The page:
November 6, 2011

I heard demands

Last night I attended a party at sweet Val's house, to celebrate Día de los Muertos, or "Day of the Dead." Valerie goes all out, with traditional foods, costumes, a bonfire, hooping hoopsters, music, dancing, an ofrenda (altar), and free-flowing drinks of all kinds.

Val and her sugar skull cake
Chris "Caliente" and Val
Me and Jill
Nikki and Friend

Val's ofrenda (altar)
I love the idea of celebrating lost loved ones, but there's more to it than that. We love them, but we fear them, too. The syrupy sweet coffee we put on the altar because it's Auntie's favorite is an offering of love, but it's also a gesture of appeasement. As kind as she may have been before death, after she's passed we don't really want Auntie gliding into the kitchen in search of a cup of joe in the middle of the night. 

We intentionally but "safely" explore our fears in order to overcome them...Rubber-necking at car crashes, watching horror movies, reading true crime novels, telling spooky stories at sleepovers, putting evil witches in fairy tales, and yes - even Halloween and Day of the Dead celebrations - all put us face-to-face with our fears . In these scenarios we always come out victorious, and maybe a little less afraid.  

I know I did...

These amazing installations by artist James Hopkins serve the same purpose, in a contemporary but unmistakable manner.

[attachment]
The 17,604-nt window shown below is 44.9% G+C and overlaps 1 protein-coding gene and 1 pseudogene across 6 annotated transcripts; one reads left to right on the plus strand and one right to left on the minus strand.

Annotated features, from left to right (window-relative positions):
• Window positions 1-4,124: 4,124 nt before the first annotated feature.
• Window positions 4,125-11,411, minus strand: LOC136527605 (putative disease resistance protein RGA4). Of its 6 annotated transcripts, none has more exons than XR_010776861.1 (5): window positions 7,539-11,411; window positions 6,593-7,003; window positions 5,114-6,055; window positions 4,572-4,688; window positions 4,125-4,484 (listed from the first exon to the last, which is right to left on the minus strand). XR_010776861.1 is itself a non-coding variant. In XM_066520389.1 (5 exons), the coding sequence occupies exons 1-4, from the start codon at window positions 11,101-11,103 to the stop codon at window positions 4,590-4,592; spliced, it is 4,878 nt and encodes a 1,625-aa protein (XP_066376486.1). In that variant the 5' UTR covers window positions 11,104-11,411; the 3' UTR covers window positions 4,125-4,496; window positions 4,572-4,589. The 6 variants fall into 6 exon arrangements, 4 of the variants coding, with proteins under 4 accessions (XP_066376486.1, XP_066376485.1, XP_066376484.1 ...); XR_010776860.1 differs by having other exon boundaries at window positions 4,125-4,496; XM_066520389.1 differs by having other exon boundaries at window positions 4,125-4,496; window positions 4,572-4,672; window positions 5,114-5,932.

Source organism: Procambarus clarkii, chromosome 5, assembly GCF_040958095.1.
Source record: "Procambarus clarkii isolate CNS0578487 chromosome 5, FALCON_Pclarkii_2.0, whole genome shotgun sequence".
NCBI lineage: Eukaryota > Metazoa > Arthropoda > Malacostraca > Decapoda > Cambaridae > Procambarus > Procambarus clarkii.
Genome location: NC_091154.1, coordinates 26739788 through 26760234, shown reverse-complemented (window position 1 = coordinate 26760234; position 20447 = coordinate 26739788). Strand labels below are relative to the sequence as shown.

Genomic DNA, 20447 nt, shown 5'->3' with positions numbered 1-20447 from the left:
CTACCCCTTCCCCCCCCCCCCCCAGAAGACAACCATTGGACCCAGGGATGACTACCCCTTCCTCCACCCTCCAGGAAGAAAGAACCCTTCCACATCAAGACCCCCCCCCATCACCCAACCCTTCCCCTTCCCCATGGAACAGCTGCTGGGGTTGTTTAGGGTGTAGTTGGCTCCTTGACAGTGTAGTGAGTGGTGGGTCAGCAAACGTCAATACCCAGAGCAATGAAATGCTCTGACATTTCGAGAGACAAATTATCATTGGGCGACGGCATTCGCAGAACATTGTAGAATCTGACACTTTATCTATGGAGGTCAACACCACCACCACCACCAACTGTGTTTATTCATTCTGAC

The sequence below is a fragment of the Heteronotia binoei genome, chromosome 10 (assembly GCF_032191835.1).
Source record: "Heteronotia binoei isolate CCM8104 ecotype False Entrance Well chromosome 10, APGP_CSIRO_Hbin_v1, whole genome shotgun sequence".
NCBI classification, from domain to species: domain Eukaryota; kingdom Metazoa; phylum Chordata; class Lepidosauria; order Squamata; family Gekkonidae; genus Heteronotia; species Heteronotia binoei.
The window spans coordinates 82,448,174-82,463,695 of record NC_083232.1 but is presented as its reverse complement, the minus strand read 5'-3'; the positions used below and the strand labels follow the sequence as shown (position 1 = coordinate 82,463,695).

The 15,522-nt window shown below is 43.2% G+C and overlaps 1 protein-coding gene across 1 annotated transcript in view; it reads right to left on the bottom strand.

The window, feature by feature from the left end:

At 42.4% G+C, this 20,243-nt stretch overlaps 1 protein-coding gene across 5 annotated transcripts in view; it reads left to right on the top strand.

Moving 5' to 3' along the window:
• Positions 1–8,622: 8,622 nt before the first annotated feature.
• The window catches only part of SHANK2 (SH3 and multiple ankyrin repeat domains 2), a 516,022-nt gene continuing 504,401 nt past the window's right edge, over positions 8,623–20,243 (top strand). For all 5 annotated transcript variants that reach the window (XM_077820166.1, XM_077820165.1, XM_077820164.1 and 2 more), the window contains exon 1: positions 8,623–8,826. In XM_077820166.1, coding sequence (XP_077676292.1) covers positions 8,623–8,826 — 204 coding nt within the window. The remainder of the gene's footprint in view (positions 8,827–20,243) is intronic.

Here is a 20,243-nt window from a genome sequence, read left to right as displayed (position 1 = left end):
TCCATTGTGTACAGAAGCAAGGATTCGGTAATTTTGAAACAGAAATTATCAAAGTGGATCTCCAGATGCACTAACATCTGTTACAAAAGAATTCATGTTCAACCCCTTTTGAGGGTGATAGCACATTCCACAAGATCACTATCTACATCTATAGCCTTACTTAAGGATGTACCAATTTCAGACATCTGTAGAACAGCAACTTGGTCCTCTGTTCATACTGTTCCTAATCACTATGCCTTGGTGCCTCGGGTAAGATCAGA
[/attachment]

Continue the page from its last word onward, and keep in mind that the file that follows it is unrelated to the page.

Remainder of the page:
by Hart Crane
The host, he says that all is well
And the fire-wood glow is bright;
The food has a warm and tempting smell,—
But on the window licks the night.

Pile on the logs... Give me your hands,
Friends! No,— it is not fright...
But hold me... somewhere I heard demands...
And on the window licks the night.

From wikipedia:

Each year in the beginning of November, millions around the world honor and remember their deceased loved ones. From Latin America to the Philippines, people visit family members' and friends' graves, eat customary food or follow particular traditions. Also known in some countries as All Souls' Day, the Day of the Dead originated as a Roman Catholic holiday.
In Mexico and large parts of Latin America, the Day of the Dead is a national holiday and widely celebrated. People build small altars and bring the deceased's favorite food to the cemetery. In the Philippines, entire families spend the night at the graveyard, while in many countries in Europe people visit relatives' graves and gather with family and friends.

See more super extra awesomesauce Day of the Dead stuff here:

What are you afraid of?

1 comment:

Chrisy said...

Gosh, the party looked fabulous...such an interesting day I'd like to be in Mexico to celebrate it. I'm not a person who fears things...although sometimes the thoughts inside my head shock the hell out of me!


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